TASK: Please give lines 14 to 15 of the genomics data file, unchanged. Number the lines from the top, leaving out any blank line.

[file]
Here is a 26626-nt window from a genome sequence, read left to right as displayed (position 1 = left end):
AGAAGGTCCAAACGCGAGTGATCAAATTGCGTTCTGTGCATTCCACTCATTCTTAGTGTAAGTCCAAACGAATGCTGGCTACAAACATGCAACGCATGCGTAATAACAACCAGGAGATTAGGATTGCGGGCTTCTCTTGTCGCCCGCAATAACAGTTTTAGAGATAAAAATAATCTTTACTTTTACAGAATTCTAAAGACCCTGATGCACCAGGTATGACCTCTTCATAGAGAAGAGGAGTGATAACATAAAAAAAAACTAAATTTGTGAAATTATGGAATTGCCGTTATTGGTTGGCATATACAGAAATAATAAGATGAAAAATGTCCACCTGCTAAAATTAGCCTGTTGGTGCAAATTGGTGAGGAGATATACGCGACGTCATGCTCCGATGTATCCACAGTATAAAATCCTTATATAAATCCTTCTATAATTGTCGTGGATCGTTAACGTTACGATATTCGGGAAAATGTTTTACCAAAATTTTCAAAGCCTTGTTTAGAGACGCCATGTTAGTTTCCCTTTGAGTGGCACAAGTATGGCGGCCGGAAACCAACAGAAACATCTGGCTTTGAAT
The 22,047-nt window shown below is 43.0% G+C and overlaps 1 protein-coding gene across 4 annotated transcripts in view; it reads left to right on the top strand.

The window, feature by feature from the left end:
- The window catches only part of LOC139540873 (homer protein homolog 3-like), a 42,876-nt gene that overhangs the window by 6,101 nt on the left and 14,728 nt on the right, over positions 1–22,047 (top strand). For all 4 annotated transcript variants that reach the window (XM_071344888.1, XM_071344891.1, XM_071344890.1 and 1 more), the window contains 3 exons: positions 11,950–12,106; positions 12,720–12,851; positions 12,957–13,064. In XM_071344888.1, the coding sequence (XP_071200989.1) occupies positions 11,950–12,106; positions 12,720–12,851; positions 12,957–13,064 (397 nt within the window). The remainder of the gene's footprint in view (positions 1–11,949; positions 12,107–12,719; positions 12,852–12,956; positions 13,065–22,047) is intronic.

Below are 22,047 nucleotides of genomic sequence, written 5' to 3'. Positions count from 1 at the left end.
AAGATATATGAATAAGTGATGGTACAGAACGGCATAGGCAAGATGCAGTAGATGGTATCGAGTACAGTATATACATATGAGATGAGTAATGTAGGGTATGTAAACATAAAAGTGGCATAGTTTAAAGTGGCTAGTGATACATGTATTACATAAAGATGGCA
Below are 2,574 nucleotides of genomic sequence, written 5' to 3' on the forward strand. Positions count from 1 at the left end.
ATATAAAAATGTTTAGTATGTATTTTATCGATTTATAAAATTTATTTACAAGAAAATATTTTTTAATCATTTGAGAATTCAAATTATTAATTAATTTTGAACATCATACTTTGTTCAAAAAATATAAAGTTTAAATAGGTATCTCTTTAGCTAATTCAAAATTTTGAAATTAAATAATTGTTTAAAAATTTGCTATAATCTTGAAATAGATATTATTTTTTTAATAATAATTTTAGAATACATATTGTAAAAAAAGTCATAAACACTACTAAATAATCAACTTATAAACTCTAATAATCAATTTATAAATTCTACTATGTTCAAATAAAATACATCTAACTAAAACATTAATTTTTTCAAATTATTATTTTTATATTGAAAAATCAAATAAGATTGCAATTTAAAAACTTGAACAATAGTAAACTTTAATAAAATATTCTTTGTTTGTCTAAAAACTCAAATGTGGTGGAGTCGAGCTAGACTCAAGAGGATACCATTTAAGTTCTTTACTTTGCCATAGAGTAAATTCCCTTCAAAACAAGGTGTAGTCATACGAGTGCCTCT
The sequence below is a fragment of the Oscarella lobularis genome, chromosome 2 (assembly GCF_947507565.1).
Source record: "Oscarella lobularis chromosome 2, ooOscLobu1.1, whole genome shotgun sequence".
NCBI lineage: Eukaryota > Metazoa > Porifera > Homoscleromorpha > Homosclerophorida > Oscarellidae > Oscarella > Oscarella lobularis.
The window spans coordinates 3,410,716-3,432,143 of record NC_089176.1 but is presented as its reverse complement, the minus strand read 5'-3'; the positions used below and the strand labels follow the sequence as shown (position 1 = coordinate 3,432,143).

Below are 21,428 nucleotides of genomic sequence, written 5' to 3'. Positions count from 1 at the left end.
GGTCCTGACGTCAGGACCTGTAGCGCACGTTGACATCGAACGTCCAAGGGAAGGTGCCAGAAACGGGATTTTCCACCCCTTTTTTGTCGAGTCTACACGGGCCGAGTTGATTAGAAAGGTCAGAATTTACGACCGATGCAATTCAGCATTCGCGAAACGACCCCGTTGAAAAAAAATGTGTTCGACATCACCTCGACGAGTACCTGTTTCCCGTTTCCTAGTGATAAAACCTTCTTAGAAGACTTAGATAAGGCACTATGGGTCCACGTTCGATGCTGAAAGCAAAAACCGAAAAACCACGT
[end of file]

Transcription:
Below are 21,428 nucleotides of genomic sequence, written 5' to 3'. Positions count from 1 at the left end.
GGTCCTGACGTCAGGACCTGTAGCGCACGTTGACATCGAACGTCCAAGGGAAGGTGCCAGAAACGGGATTTTCCACCCCTTTTTTGTCGAGTCTACACGGGCCGAGTTGATTAGAAAGGTCAGAATTTACGACCGATGCAATTCAGCATTCGCGAAACGACCCCGTTGAAAAAAAATGTGTTCGACATCACCTCGACGAGTACCTGTTTCCCGTTTCCTAGTGATAAAACCTTCTTAGAAGACTTAGATAAGGCACTATGGGTCCACGTTCGATGCTGAAAGCAAAAACCGAAAAACCACGT